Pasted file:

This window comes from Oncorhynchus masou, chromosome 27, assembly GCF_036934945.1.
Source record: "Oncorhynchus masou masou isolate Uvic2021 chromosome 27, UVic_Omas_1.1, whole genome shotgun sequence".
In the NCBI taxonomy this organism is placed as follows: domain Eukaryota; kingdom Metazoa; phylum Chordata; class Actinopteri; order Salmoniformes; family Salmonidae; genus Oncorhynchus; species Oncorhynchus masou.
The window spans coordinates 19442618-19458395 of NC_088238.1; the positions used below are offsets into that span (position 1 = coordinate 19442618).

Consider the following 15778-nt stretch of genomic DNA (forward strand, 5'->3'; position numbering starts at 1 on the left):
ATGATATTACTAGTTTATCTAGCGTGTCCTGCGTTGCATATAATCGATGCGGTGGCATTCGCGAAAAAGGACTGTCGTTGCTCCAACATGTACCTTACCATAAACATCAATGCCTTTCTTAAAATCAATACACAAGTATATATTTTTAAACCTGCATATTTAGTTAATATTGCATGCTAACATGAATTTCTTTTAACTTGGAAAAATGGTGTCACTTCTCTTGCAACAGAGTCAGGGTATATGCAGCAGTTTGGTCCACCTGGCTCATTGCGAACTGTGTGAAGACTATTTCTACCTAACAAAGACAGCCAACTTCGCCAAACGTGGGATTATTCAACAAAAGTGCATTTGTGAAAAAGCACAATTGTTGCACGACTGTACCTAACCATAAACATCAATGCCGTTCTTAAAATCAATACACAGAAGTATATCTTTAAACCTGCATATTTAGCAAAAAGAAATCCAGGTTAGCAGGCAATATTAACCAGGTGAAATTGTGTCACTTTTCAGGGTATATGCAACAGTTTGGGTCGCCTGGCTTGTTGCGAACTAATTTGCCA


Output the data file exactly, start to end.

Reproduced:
This window comes from Oncorhynchus masou, chromosome 27, assembly GCF_036934945.1.
Source record: "Oncorhynchus masou masou isolate Uvic2021 chromosome 27, UVic_Omas_1.1, whole genome shotgun sequence".
In the NCBI taxonomy this organism is placed as follows: domain Eukaryota; kingdom Metazoa; phylum Chordata; class Actinopteri; order Salmoniformes; family Salmonidae; genus Oncorhynchus; species Oncorhynchus masou.
The window spans coordinates 19442618-19458395 of NC_088238.1; the positions used below are offsets into that span (position 1 = coordinate 19442618).

Consider the following 15778-nt stretch of genomic DNA (forward strand, 5'->3'; position numbering starts at 1 on the left):
ATGATATTACTAGTTTATCTAGCGTGTCCTGCGTTGCATATAATCGATGCGGTGGCATTCGCGAAAAAGGACTGTCGTTGCTCCAACATGTACCTTACCATAAACATCAATGCCTTTCTTAAAATCAATACACAAGTATATATTTTTAAACCTGCATATTTAGTTAATATTGCATGCTAACATGAATTTCTTTTAACTTGGAAAAATGGTGTCACTTCTCTTGCAACAGAGTCAGGGTATATGCAGCAGTTTGGTCCACCTGGCTCATTGCGAACTGTGTGAAGACTATTTCTACCTAACAAAGACAGCCAACTTCGCCAAACGTGGGATTATTCAACAAAAGTGCATTTGTGAAAAAGCACAATTGTTGCACGACTGTACCTAACCATAAACATCAATGCCGTTCTTAAAATCAATACACAGAAGTATATCTTTAAACCTGCATATTTAGCAAAAAGAAATCCAGGTTAGCAGGCAATATTAACCAGGTGAAATTGTGTCACTTTTCAGGGTATATGCAACAGTTTGGGTCGCCTGGCTTGTTGCGAACTAATTTGCCA